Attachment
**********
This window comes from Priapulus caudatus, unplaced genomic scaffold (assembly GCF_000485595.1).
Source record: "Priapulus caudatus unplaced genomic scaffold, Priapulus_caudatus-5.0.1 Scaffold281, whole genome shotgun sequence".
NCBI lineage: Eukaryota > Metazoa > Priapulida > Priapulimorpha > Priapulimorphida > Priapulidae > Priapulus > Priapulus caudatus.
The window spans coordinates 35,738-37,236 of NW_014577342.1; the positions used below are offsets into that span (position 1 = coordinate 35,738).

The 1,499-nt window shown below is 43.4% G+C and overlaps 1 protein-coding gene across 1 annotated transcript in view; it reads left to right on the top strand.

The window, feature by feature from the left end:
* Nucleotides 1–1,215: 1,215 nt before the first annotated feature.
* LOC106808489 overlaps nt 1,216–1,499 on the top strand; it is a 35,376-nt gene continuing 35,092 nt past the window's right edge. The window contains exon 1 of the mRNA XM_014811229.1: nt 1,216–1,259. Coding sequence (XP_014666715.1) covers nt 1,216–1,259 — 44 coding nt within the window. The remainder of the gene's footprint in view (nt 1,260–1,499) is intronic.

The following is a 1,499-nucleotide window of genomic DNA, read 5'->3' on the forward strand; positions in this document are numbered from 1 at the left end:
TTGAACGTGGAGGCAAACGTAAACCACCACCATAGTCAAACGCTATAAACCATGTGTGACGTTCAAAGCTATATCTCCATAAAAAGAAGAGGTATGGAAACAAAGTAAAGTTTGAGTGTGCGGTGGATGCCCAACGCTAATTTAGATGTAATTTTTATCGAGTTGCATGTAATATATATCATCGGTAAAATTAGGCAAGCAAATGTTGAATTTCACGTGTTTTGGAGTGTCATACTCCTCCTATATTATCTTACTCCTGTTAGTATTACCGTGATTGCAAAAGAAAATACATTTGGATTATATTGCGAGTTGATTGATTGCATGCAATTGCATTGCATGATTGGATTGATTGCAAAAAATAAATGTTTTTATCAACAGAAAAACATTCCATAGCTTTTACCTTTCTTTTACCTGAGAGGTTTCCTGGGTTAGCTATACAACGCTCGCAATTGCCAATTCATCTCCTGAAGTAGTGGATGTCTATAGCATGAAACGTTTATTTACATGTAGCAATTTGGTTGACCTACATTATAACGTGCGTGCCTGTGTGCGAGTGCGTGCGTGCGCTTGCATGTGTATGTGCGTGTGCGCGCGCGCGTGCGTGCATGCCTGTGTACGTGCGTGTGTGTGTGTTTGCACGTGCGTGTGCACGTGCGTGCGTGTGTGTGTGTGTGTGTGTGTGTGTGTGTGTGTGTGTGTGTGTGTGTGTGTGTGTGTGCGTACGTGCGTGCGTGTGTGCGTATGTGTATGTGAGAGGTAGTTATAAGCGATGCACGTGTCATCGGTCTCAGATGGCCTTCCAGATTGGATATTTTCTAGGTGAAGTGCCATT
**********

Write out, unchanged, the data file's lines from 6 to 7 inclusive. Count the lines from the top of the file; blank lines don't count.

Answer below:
The window, feature by feature from the left end:
* Nucleotides 1–1,215: 1,215 nt before the first annotated feature.